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Compromise is Difficult.

May 24, 2013

As mediators, we live in a world of compromise all the time.

We say things to people like this:

“Compromise is the essence of a negotiated settlement.  Likely you will have to give up something to get something.”


“If the matter settles, both sides likely will be able, just barely, to tolerate the outcome.”


“You might not be happy with the outcome, but you might be satisfied that it was the best you could do under the circumstances.”

Sometimes, mediators too need to listen to their own advice (read that as “sometimes I need to listen to my own advice”).

For many years I was involved in the Boy Scouts of America (see, ).  As a volunteer adult leader, I argued from within for a complete reversal in the BSA’s exclusionary rule as it relates to gays.

I have written about it. See,

I have acted on the principles of inclusion and diversity, creating and leading, among other things, a career oriented youth group for the Diversity Committee of the San Fernando Valley Bar Association.  But see, and

However, I was so disgusted last year by the BSA’s reaffirmation of its exclusionary policies that I withdrew and retired from Scouting altogether.

The national debate revived thereafter for inclusion.  I have paid attention to it but with a sense of hopelessness because of the power of conservative religious stakeholders in BSA to influence the outcome.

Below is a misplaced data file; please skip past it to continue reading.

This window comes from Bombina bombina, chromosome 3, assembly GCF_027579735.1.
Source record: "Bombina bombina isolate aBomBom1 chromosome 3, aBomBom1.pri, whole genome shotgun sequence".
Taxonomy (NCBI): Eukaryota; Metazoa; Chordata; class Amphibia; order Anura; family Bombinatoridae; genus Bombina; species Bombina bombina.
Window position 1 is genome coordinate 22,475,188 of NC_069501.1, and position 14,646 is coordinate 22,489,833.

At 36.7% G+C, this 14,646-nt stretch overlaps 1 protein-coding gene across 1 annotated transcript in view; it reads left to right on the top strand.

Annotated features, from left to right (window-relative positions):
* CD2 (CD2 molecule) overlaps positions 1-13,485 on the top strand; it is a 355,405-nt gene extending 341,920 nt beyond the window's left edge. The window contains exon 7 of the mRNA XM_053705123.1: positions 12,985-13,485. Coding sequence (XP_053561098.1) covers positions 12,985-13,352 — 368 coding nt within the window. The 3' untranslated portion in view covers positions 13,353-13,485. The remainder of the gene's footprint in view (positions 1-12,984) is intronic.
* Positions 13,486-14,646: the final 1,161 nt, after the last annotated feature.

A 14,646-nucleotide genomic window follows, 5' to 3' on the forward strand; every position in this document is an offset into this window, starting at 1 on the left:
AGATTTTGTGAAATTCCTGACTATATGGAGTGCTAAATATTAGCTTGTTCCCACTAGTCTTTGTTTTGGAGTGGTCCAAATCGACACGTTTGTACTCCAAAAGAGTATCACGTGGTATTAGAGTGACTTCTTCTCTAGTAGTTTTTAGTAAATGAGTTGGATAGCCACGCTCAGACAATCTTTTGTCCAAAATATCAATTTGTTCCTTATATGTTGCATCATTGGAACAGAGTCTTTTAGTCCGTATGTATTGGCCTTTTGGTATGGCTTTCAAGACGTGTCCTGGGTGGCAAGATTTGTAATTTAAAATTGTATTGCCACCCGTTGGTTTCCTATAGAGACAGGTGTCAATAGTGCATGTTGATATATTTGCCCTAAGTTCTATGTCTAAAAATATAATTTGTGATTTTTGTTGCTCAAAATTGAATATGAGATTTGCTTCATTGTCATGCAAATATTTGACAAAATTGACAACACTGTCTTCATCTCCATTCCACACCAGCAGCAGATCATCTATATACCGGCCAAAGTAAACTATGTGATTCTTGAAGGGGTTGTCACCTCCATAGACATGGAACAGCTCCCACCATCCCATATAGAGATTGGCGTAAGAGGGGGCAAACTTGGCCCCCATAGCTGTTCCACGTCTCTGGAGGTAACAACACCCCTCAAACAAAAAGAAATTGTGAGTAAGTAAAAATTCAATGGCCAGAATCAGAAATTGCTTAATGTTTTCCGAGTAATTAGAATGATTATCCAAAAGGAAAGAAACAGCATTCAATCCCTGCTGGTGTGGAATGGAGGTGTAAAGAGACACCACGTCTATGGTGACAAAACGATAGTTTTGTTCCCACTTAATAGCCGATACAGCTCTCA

Yesterday, the National Council of the BSA voted on a resolution at the National Meeting to reverse its ban on openly gay youth membership, while leaving intact its ban on openly gay adult members.

The resolution was a compromise, which I acknowledge, of course.

Interestingly, the resolution passed with more than 60 percent of the vote in favor of the resolution.

I thought the resolution was designed and destined for complete failure, with everyone voting it down, because it was so repugnant to some not to include all gays and it was so repugnant to others not to exclude all gays.

Had I participated in the vote, I probably would have abstained for fear that, by voting, I would have been voting in favor of excluding openly gay adults even though I am in favor of including openly gay youth members.

A former colleague of mine stated, however, that he would “hold his nose” and vote in favor of the resolution… because it was one step forward.

I suppose it was.

As a compromise, I am not happy with the outcome [I wish for complete inclusion], but, as I have said to others in mediation, maybe it was the best that could be done under the circumstances.

And the mediator in me recognizes the value of that compromise … and also how difficult that compromise is to swallow.


David I. Karp is a full time mediator of real estate and business disputes in Southern California.  His website is at .


From → Mediation, Stories

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